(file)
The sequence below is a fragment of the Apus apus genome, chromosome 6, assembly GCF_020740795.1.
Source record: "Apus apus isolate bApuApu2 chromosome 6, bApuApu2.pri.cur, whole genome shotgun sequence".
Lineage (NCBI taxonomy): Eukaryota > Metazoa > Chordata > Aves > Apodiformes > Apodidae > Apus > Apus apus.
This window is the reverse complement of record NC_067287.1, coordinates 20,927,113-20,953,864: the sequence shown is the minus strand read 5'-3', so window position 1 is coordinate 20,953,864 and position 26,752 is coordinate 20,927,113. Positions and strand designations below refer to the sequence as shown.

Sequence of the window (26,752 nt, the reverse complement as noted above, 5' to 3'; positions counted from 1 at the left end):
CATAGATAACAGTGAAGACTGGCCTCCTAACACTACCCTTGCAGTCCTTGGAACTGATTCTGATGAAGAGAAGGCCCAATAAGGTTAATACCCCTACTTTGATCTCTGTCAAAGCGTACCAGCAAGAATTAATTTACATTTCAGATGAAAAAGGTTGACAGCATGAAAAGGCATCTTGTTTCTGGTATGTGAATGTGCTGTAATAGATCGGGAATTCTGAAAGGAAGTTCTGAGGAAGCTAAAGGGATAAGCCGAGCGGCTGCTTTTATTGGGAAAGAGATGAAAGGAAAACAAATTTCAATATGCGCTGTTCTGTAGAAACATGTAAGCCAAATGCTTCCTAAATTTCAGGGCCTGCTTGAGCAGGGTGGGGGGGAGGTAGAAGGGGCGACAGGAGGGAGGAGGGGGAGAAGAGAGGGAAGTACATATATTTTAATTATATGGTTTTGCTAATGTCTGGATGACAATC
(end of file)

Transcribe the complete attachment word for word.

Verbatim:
The sequence below is a fragment of the Apus apus genome, chromosome 6, assembly GCF_020740795.1.
Source record: "Apus apus isolate bApuApu2 chromosome 6, bApuApu2.pri.cur, whole genome shotgun sequence".
Lineage (NCBI taxonomy): Eukaryota > Metazoa > Chordata > Aves > Apodiformes > Apodidae > Apus > Apus apus.
This window is the reverse complement of record NC_067287.1, coordinates 20,927,113-20,953,864: the sequence shown is the minus strand read 5'-3', so window position 1 is coordinate 20,953,864 and position 26,752 is coordinate 20,927,113. Positions and strand designations below refer to the sequence as shown.

Sequence of the window (26,752 nt, the reverse complement as noted above, 5' to 3'; positions counted from 1 at the left end):
CATAGATAACAGTGAAGACTGGCCTCCTAACACTACCCTTGCAGTCCTTGGAACTGATTCTGATGAAGAGAAGGCCCAATAAGGTTAATACCCCTACTTTGATCTCTGTCAAAGCGTACCAGCAAGAATTAATTTACATTTCAGATGAAAAAGGTTGACAGCATGAAAAGGCATCTTGTTTCTGGTATGTGAATGTGCTGTAATAGATCGGGAATTCTGAAAGGAAGTTCTGAGGAAGCTAAAGGGATAAGCCGAGCGGCTGCTTTTATTGGGAAAGAGATGAAAGGAAAACAAATTTCAATATGCGCTGTTCTGTAGAAACATGTAAGCCAAATGCTTCCTAAATTTCAGGGCCTGCTTGAGCAGGGTGGGGGGGAGGTAGAAGGGGCGACAGGAGGGAGGAGGGGGAGAAGAGAGGGAAGTACATATATTTTAATTATATGGTTTTGCTAATGTCTGGATGACAATC